The bill, which has been christened the Steven Tyler Act, is the subject of a legislative hearing today in Honolulu. The Senate Judiciary Committee of the state will conduct the hearing and Tyler himself is expected to be in attendance.
A slew of celebrities including Britney Spears, Neil Diamond and Avril have also backed the bill, which could thwart the paparazzi's disruptive antics against celebrities. A collective statement from these stars has been made public:
Providing a remedy to the often-egregious acts of the paparazzi is a very notable incentive to purchase property or vacation on the islands. Not only would this help the local economy, but it would also help ensure the safety of the general public, which can be threatened by crowds of cameramen or dangerous high-speed car chases.
The bill can be read in full below:
The Steven Tyler Act, if passed, will impose stronger penalties on the paparazzi that bother celebrities on the island of Hawaii. State officials have put their support behind the bill. Hawaii Governor Neil Abercrombie and Senator Kalani English are behind it.
Senator English made sure to state that the bill would increase the celebrity tourism rate for Hawaii, which in turn would boost Hawaii's economy. English actually introduced the bill at the request of Steven Tyler. Two-thirds of Hawaii's state senators have co-sponsored the bill.
The bill would also allow stars to sue photographers who invade their privacy. These provisions may make it harder for the paparazzi to nag celebrity content while they're vacationing in Hawaii.
Tyler gave a statement to E Online about his thoughts on Hawaii and the proposed bill:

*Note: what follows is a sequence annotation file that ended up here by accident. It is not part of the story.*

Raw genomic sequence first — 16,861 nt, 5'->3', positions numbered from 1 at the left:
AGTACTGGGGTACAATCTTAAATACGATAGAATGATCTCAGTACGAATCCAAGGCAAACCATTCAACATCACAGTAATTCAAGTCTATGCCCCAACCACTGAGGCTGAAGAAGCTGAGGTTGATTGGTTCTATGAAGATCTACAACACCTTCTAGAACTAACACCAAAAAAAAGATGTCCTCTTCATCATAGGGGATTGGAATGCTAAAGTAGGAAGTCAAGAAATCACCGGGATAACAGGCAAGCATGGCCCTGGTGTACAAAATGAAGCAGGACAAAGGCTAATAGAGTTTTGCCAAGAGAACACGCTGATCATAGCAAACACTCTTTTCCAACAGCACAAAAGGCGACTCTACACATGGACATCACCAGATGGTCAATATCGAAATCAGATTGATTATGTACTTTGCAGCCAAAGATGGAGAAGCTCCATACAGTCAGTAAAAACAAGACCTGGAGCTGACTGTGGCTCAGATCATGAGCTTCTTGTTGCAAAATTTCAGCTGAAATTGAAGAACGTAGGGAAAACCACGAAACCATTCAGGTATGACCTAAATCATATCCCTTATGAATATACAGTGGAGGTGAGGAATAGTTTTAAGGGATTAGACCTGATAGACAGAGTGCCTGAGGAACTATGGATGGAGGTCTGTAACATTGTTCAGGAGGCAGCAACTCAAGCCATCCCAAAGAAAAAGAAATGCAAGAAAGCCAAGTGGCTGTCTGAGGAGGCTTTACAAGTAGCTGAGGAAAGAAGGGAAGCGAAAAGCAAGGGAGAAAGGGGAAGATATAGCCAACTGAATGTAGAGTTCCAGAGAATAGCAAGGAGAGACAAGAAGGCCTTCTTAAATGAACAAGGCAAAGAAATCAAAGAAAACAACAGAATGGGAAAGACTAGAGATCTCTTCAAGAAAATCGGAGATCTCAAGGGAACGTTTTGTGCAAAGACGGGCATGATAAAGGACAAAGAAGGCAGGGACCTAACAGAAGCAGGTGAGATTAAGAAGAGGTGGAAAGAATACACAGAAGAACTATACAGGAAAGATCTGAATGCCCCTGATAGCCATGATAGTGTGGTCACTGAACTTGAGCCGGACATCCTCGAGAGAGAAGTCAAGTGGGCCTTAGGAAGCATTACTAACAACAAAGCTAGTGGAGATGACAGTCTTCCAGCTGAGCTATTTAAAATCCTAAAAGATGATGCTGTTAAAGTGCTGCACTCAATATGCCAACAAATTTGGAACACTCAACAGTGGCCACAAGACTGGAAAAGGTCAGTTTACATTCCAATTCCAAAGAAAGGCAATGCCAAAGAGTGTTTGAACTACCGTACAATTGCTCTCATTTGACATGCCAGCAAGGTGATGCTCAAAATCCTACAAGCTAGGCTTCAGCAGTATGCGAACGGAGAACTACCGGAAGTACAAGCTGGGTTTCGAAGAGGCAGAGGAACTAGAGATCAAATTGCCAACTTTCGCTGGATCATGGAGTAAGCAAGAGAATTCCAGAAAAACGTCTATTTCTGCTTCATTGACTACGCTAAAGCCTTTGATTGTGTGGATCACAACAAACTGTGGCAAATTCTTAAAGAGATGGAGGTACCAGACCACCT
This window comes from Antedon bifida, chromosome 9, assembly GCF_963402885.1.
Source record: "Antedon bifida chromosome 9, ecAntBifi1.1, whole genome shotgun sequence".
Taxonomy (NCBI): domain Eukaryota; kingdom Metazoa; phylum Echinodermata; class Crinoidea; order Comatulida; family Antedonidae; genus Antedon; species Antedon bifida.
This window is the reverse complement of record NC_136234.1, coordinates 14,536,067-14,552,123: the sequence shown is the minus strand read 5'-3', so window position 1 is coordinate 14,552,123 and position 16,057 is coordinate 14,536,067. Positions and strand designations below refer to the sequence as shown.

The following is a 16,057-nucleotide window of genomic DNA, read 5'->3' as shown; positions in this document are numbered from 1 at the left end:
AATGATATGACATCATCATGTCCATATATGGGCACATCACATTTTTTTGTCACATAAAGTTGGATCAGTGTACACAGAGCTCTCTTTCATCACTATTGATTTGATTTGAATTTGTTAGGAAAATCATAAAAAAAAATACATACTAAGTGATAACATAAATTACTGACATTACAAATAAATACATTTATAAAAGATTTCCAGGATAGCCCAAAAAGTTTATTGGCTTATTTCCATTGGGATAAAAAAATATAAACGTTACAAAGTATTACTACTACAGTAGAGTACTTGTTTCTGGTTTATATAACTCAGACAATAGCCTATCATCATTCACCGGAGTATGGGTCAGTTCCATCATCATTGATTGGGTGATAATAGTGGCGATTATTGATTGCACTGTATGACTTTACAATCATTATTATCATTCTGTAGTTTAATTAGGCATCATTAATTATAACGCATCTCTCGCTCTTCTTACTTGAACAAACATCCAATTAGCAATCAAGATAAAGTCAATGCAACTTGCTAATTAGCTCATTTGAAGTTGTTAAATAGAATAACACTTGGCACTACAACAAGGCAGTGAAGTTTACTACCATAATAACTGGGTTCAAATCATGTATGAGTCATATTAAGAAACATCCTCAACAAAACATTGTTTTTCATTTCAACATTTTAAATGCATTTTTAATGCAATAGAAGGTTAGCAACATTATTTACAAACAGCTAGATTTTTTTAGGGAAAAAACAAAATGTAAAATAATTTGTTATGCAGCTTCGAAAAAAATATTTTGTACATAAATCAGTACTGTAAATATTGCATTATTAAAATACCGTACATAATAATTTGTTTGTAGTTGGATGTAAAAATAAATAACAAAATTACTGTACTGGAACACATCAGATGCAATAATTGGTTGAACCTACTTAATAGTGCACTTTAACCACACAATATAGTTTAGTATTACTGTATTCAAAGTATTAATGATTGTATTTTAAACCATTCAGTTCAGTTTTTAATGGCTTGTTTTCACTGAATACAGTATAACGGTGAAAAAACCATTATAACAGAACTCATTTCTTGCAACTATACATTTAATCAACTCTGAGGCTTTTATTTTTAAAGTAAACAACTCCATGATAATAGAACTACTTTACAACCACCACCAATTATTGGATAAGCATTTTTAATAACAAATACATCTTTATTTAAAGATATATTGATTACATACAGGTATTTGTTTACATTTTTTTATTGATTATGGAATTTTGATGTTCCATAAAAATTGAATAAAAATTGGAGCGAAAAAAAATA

The paradise of Hawaii is a magnet for celebrities who just want a peaceful vacation. As a person in the public eye, I know the paparazzi are there and we have to accept that. But when they intrude into our private space, disregard our safety and the safety of others, that crosses a serious line that shouldn't be ignored.
Other Hollywood stars such the Osbourne family and Tommy Lee are also backing this bill. However, several organizations oppose the bill. Yahoo News noted that the National Press Photographers Association opposed it because it hurts their constitutional rights.
The Motion Picture Association of America stated that they don't support the bill because it could make movie piracy policing more difficulty. They reason that the bill wouldn't provide any exemption for law enforcement members who would need to take photos/video footage of the persons they're investigating.
Steven Tyler's testimony is sure to bring even more eyes towards Hawaii, but his concert on the beach antics should too:
Steven Tyler has had run-in's with the paparazzi before. Some of them have been positive encounters, but he's been caught in non-flattering situations too: